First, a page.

Tag Archives: christian

A Christian Vacuum and My Prayerful Vote for America

Lines at My Local Auburn Polling Place

Lines at My Local Auburn Polling Place

I have been voting since 1988, and I really can’t remember ever waiting in line, ever. There is just something a little different about the election this time around. It seems like each candidate is already resolved to their fate, but seeing this kind of turnout is awesome. If you are an eligible voter in our country today, and you didn’t vote, shame on you, go vote. Regardless of party affiliation or particular ideology, people in our country have given their life so that all of us can freely vote our conscience on this day, and it’s our responsibility to do so. My polling station was busy. As you can see from the photo above, there were a lot of people in line, but it didn’t take long, and wasn’t too long a wait for the freedom to vote.

Over the past several months I have been trying to finish one of the greatest books ever written on discipleship, The Cost of Discipleship, by Bonhoeffer and he had some really incredible things to say about our process today. If you have access to this book, go read chapters 12 and 13 and read it in context of today’s world with the understanding that he wrote that during one of the reigns of the most evil leaders the world has ever know. His other epic book, Ethics, starts off with this explanation, which I find so pertinent to our world today.

The Christian does not live in a vacuum, but in a world of government, politics, labor, and marriage. Hence, Christian ethics cannot exist in a vacuum. The reality is not manifest in the Church as distinct from the secular world; such a juxtaposition of two separate spheres is a denial of God’s having reconciled the whole world to himself in Christ. On the contrary, God’s commandment is to be found and known in the Church, the family, labor, and government, with a responsibility for the institutions of the world.

Meaning… neither candidate we see today may be our perfect choice as Christians, but we don’t live in a perfect world, and we only have one perfect candidate, Christ himself. We have to live in the world we are placed, not stick our head in the sand. This article published by Religion Today says it very well, Evangelicals Want Moral Government But are Ignorant of the Bible, and the point is we need to become as knowledgeable about God’s word as we are about Obama or Romney.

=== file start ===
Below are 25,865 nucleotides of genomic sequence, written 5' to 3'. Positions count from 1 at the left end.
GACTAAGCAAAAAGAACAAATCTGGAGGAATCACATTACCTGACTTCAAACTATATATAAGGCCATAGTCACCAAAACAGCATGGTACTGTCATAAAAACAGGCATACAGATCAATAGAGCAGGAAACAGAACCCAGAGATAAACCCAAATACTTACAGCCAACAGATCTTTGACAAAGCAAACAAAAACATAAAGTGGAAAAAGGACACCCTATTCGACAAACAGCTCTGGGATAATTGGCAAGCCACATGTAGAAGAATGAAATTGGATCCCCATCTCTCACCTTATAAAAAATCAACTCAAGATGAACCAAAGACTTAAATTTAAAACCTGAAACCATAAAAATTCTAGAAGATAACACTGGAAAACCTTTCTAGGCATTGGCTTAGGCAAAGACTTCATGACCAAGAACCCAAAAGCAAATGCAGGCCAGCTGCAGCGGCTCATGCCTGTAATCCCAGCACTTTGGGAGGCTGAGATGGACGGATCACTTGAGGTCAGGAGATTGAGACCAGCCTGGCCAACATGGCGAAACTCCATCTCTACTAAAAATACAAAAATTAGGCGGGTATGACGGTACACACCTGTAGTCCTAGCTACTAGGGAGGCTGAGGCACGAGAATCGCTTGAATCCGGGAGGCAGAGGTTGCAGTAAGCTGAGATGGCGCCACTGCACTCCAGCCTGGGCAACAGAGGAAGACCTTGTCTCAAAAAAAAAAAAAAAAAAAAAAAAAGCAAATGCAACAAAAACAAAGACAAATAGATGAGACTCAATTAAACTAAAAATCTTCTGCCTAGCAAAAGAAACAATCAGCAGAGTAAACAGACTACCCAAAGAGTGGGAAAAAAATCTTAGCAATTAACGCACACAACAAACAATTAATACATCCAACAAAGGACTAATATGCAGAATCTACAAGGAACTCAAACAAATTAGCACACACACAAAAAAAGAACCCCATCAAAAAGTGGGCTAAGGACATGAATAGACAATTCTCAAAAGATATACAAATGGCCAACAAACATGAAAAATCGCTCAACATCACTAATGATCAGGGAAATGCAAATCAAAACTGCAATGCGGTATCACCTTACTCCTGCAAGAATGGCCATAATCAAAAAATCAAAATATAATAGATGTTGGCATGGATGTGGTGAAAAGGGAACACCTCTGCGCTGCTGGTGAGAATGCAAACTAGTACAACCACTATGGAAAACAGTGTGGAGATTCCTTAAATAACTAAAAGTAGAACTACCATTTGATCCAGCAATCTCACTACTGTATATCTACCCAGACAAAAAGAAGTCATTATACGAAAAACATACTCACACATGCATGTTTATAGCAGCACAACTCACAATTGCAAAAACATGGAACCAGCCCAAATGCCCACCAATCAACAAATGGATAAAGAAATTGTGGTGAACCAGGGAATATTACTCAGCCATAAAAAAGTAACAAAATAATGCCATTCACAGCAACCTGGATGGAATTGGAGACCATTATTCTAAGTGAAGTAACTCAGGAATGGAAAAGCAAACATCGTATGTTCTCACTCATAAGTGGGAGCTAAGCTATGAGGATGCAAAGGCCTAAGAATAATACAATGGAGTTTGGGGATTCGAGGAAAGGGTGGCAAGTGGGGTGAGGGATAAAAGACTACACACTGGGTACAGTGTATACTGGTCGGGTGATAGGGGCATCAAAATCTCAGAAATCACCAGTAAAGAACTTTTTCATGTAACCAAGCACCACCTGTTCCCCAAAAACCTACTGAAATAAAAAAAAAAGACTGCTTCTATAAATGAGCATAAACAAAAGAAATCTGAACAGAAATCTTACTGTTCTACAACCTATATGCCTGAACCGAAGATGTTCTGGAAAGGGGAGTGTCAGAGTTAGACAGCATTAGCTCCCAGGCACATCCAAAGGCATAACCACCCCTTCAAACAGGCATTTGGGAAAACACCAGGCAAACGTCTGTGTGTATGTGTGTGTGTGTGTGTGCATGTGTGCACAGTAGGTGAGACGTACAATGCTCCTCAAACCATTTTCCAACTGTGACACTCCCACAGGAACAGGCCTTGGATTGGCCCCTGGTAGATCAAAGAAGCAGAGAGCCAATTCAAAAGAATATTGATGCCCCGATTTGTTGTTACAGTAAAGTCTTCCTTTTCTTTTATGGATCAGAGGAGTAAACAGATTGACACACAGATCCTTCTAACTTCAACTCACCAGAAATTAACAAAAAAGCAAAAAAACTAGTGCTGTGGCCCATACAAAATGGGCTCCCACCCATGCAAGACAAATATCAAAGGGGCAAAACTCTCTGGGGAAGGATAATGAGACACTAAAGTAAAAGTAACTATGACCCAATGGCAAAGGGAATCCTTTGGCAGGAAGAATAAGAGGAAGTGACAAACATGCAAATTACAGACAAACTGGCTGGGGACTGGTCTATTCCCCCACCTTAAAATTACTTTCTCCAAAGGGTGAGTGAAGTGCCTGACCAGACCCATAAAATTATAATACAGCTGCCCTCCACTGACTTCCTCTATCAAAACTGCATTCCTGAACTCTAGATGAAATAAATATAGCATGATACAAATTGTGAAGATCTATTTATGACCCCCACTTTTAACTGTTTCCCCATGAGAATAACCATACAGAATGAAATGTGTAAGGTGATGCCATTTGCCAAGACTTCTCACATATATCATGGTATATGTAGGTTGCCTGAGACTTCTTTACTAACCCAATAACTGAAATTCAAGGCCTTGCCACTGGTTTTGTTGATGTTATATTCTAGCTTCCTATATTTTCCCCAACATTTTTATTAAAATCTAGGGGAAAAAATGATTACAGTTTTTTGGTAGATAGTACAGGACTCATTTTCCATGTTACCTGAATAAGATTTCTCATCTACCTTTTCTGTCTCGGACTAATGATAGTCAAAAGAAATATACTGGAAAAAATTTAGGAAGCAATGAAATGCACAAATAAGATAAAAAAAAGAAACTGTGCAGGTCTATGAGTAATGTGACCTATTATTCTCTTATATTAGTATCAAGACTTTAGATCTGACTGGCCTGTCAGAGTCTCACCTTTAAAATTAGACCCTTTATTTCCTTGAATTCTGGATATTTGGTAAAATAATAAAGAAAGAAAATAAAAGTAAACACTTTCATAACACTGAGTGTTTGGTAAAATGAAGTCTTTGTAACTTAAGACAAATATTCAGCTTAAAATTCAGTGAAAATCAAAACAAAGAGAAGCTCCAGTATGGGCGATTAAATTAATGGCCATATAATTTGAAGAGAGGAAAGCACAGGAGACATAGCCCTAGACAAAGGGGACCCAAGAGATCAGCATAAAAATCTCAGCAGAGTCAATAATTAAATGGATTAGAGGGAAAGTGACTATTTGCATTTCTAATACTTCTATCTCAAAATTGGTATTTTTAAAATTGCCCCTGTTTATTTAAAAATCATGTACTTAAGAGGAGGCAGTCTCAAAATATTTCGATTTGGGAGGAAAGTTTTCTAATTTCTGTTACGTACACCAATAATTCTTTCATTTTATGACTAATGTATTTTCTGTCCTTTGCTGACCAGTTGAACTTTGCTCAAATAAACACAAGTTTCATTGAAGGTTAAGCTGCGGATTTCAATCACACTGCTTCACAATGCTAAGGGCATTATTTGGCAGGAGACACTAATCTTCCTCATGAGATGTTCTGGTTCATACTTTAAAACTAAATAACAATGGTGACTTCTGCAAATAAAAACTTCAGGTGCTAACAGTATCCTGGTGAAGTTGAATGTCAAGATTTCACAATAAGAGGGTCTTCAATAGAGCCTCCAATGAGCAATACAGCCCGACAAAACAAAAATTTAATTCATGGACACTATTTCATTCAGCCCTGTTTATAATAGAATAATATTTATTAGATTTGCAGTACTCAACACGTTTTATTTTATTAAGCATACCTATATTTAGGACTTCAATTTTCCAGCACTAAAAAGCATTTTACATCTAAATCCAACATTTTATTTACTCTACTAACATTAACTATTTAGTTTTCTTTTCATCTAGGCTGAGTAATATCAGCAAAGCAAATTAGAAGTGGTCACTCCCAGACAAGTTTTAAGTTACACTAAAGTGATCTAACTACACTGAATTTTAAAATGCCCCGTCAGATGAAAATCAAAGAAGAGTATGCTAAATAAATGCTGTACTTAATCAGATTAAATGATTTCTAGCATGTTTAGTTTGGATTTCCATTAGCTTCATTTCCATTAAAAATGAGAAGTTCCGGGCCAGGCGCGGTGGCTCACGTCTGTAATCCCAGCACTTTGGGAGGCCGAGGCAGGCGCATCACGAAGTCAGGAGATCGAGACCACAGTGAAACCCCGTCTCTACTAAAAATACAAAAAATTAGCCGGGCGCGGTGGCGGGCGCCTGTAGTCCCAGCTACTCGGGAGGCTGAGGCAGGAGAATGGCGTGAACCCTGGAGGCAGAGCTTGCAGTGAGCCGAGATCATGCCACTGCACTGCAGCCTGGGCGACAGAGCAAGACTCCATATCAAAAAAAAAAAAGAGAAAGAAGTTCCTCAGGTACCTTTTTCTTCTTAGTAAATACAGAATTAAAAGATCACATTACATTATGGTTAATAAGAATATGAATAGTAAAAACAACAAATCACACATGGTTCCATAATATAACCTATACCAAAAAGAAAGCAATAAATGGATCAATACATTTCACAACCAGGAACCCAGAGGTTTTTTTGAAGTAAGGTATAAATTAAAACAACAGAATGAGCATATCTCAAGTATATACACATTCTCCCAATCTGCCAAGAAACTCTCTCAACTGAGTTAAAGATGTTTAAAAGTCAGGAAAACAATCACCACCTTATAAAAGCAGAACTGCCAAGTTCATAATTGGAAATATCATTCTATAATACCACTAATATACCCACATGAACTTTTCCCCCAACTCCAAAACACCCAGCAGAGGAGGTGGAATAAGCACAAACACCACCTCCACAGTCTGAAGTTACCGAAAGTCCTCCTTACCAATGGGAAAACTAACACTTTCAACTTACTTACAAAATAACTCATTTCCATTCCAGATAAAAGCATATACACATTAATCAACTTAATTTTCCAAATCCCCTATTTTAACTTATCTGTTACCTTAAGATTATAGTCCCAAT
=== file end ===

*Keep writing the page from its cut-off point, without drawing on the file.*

This was my prayer for our election this morning: “Lord I pray for this election, that you will make your choice clear today, that your will be done, even if that means letting this country go deeper into the depths of hell before it finds its way out, and finds its way back to you.” For some reason David’s words when we prayed for deliverance in 2 Samuel 22 seem relevant to the state of our country at this point in history. We should do as he did and earnestly “call upon the Lord.”

I call upon the Lord, who is worthy to be praised… for the waves of death encompassed me, the torrents of destruction assailed me, the cords of Sheol entangled me; the snares of death confronted me… in my distress i called upon the Lord; to my God I called. 2 Samuel 22.

People Waiting to Pick Up a Ballet in Auburn

People Waiting to Pick Up a Ballet in Auburn

A Man Takes His Ballet From a Poll Worker in Auburn

A Man Takes His Ballet From a Poll Worker in Auburn

The Alabama Ballet for Election 2012

The Alabama Ballet for Election 2012

I hope you voted today, or are planning on voting today. This vote has historic consequences, as all elections do, but the world seems poised, seems to be on the cusp, of a time where we are still not too far gone, but can very easily fall over the edge. That edge, or cliff, is a combination of all kinds of things from war in the middle east to an economic crisis like we have seen in Greece.

For me, the edge or cliff is the erosion of faith in our country. A country that now receives more missionaries than it sends, where we continue to move into complete pluralism, where Christians themselves no longer stand for Gospel truths, and are no longer convicted to call sin, sin.

So regardless of who you vote for, have a reason for choosing a particular candidate, and go vote. This is not something to take lightly, nor something to brush off as unimportant. As Christians we have a call to be involved in the world we live in, to be a part of the process, not just as an armchair quarterback.

Learning Discipleship Through the Eyes of Jesus

Cornerstone Church Staff Discussing Discipleship at 3DM

Cornerstone Church Staff Discussing Discipleship at 3DM

I spent this week with some of our staff at a conference in Atlanta. The past few days for me added to or confirmed with me part of an ongoing study I have about “what is the church?” I last posted about it here: What is the Church? 10 Things the Bible Says About the Church, but this week was focused on discipleship.